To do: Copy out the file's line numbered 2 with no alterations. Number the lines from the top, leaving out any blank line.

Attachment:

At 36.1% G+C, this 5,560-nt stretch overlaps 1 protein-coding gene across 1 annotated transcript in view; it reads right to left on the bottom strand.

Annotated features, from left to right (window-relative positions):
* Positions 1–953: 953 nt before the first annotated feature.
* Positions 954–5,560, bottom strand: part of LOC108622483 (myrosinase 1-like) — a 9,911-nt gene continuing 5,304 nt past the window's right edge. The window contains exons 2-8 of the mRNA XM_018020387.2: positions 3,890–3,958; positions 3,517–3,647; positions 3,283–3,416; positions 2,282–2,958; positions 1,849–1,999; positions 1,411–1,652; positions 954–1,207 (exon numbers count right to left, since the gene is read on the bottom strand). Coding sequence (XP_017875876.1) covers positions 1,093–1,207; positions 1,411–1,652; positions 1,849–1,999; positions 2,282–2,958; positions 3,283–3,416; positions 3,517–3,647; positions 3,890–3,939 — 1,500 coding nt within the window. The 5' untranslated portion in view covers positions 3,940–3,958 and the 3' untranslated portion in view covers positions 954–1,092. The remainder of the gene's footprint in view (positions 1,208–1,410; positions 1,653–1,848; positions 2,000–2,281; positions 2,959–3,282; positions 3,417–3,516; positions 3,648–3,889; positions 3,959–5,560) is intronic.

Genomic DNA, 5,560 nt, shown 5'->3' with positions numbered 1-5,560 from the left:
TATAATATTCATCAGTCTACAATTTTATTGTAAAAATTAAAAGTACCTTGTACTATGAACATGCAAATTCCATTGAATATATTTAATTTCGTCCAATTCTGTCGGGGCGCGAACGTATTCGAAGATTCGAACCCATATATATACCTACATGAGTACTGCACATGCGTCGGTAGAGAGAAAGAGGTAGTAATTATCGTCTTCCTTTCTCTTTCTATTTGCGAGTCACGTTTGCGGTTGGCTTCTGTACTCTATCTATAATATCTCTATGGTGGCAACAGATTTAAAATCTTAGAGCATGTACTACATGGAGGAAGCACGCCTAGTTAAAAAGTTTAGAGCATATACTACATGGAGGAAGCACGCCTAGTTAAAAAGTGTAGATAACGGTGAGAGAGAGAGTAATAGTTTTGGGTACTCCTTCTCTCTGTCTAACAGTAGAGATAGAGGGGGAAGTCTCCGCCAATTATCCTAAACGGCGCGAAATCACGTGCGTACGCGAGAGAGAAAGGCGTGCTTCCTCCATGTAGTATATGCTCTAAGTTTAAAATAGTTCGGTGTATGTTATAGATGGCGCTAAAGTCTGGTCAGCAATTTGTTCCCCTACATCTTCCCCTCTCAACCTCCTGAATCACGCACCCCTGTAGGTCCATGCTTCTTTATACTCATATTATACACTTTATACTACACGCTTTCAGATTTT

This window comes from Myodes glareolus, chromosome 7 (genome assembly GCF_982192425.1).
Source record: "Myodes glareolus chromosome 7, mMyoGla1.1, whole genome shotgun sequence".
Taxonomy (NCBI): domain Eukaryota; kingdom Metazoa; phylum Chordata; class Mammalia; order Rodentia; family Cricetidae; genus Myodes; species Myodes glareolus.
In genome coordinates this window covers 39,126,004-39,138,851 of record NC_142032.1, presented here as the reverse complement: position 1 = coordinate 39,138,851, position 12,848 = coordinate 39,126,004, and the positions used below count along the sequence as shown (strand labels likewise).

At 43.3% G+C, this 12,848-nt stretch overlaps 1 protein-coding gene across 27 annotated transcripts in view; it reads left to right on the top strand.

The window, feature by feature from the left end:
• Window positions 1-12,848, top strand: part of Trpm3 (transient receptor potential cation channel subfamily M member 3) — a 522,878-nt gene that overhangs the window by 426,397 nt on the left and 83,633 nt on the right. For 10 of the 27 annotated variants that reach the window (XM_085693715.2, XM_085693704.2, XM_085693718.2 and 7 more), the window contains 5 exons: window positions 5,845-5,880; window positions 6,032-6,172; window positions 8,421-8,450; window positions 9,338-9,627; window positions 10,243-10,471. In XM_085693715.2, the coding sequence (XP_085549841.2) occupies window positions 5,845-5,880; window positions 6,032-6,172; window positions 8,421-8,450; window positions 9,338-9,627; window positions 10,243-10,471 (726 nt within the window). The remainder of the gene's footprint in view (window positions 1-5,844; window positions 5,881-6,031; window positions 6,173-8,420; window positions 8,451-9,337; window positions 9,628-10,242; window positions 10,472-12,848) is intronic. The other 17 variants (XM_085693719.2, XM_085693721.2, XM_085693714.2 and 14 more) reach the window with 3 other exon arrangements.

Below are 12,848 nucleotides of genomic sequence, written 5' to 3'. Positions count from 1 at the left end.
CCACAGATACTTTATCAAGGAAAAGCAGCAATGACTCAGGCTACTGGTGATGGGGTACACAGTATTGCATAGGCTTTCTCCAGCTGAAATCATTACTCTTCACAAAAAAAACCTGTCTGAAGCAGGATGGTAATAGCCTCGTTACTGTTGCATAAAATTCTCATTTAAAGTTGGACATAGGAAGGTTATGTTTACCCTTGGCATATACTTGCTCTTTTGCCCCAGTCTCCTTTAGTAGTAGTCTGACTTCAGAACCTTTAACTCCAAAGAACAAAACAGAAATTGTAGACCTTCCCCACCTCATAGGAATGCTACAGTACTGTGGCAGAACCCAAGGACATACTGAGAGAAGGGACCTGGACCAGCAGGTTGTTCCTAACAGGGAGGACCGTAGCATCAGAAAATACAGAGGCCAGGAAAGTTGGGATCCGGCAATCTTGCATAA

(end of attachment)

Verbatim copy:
Annotated features, from left to right (window-relative positions):